# Section A: Practice Problems Points, Lines, Segments, Rays, and Angles

## Section Summary

## Details

In this section, we learned the meanings of **points**, **lines**, **line segments**, and **rays. **We used these terms to describe figures and used these geometric parts to create drawings.

We learned about lines that cross—**intersecting lines**—and lines that never do—**parallel lines**, and we looked for examples of intersecting lines and parallel lines and segments in life.

Finally, we learned that an **angle** is a figure made up of two rays that share the same endpoint, and that the shared point is the **vertex** of the angle.

## Problem 1 (Pre-Unit)

Draw a rectangle on the grid and label it A. Draw a triangle and label it B. Draw a hexagon and label it C.

## Problem 2 (Pre-Unit)

Is the shape a rhombus? Explain your reasoning.

Is the shape a rectangle? Explain your reasoning.

Is the shape a square? Explain your reasoning.

## Problem 3 (Lesson 1)

Draw 4 different lines through points on the grid. At least two of the lines should cross another line.

Mark at least 3 different segments in your drawing.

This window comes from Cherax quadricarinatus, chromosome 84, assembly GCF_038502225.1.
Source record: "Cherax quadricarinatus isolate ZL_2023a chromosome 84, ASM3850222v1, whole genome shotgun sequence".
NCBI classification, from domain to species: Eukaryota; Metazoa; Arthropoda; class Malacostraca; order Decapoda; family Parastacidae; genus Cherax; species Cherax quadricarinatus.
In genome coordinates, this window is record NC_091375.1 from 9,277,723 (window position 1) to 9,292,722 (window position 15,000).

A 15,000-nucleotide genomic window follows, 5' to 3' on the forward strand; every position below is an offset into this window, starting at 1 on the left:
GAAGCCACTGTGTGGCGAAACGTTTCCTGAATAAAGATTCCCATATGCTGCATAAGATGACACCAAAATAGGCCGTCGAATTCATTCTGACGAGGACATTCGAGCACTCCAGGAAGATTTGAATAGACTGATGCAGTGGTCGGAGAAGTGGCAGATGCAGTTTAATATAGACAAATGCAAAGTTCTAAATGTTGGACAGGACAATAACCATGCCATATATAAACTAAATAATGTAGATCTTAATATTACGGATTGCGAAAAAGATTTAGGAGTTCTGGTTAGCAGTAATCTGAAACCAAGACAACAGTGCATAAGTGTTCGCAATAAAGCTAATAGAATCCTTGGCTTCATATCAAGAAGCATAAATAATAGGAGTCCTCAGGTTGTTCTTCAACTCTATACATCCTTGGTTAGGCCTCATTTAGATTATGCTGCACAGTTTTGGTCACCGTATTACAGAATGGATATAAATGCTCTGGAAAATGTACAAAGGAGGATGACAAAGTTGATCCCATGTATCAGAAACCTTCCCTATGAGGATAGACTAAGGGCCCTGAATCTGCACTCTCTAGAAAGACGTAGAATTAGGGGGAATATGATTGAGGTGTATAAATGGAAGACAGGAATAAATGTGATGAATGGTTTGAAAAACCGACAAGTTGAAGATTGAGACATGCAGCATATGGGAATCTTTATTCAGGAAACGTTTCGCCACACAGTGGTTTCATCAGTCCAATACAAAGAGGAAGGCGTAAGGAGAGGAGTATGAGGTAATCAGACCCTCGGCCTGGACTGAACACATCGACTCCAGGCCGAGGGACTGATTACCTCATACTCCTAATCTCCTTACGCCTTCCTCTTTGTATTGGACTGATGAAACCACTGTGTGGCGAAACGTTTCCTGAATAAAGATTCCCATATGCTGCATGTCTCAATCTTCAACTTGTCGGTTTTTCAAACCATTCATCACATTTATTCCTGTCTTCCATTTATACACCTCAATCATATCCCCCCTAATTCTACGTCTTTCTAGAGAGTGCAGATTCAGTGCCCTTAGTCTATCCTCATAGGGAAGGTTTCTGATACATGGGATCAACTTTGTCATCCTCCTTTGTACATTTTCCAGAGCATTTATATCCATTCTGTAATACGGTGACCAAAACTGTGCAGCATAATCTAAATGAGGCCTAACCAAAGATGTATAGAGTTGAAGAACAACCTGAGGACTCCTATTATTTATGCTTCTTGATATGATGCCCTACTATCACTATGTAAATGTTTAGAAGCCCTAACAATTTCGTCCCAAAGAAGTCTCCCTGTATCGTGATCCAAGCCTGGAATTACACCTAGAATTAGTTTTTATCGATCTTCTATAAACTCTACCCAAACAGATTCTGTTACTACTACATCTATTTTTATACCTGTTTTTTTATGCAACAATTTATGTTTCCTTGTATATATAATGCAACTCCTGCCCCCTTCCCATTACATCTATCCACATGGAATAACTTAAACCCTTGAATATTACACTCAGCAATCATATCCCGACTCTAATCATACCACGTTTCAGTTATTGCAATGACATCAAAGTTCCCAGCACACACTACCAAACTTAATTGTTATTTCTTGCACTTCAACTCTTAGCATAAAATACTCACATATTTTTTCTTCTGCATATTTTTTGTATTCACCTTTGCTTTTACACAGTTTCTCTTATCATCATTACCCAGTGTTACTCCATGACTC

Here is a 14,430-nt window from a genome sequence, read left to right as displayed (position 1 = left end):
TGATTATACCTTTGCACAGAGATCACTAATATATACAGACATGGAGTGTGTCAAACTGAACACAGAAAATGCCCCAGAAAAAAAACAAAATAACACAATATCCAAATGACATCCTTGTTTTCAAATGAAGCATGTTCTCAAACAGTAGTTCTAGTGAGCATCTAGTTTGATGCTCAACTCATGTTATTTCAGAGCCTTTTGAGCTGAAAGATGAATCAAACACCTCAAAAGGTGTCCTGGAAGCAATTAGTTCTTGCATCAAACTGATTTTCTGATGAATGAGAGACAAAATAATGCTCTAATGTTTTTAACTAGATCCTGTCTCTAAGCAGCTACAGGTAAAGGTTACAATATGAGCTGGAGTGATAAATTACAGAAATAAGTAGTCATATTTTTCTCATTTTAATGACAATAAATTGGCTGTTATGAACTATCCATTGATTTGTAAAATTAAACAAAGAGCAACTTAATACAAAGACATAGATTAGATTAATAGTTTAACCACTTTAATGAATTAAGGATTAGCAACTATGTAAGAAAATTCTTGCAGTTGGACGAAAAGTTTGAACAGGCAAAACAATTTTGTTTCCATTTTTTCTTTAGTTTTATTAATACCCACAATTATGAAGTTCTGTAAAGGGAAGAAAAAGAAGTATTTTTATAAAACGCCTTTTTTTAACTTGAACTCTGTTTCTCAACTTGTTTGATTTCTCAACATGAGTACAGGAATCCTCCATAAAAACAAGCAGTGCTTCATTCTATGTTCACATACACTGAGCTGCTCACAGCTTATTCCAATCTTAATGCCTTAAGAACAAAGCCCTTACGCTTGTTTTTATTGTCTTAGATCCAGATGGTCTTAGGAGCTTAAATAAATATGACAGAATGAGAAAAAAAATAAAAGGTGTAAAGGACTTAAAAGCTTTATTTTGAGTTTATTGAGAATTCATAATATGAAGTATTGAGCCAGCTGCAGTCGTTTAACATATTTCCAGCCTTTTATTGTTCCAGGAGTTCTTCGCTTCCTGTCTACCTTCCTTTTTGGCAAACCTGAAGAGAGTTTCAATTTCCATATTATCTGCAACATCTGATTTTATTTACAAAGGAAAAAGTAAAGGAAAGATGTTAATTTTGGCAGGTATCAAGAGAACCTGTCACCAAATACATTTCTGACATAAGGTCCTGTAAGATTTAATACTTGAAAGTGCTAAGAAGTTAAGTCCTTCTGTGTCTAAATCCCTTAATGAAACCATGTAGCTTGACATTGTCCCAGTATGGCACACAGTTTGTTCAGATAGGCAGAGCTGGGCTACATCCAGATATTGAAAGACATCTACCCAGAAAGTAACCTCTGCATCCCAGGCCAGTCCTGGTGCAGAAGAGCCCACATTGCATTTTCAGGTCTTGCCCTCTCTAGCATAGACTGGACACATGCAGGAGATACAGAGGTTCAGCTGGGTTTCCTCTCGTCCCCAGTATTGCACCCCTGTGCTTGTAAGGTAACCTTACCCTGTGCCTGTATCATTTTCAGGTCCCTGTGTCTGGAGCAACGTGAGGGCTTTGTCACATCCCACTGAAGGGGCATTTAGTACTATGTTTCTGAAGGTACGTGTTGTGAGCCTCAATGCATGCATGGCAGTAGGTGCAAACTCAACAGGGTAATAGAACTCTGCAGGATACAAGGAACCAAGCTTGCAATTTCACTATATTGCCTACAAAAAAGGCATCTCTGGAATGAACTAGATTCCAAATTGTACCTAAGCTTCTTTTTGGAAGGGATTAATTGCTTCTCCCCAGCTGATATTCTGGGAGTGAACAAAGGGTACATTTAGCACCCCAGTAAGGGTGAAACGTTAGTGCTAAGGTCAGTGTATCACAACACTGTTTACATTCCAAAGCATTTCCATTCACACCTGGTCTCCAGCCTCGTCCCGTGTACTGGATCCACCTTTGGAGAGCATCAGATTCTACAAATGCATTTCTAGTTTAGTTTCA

## Problem 4 (Lesson 2)

Circle the line segments that make up the letter A.

Draw 4 rays that surround a rectangle.

Can you find 4 different rays that surround the same rectangle?

## Problem 5 (Lesson 3)

Andre says that these two lines are parallel because they do not intersect.

Explain why Andre is not correct.

Draw a line that is parallel to one of the lines in the image.

## Problem 6 (Lesson 4)

Which segments of the letter Z are a pair of parallel lines? Draw the lines.

Sketch a line that is parallel to the third segment in the Z.

## Problem 7 (Lesson 5)

Find one angle in the figure. Draw a pair of rays to show the angle and extend them as far as you can.

Find another angle in the figure. Draw a pair of rays to show it. Extend the rays as far as you can. (If you’d like, you can use a different colored pencil for this pair of rays.)

Now that you have drawn some rays, do you see other angles that you didn’t see before? If you see one or more, label each one with a letter.

## Problem 8 (Exploration)

Here is a riddle. Can you solve it?

“I am a capital letter made of more than 1 segment with no curved parts. I have no perpendicular segments or parallel segments. What letter could I be?”

## Problem 9 (Exploration)

Name or describe any shapes that you recognize in the painting.

Do you see any parallel lines? If so, trace or circle them. (If you’d like, you can use a different colored pencil for each set of parallel lines.)

Are there any angles in the painting? If so, mark them or describe where they are.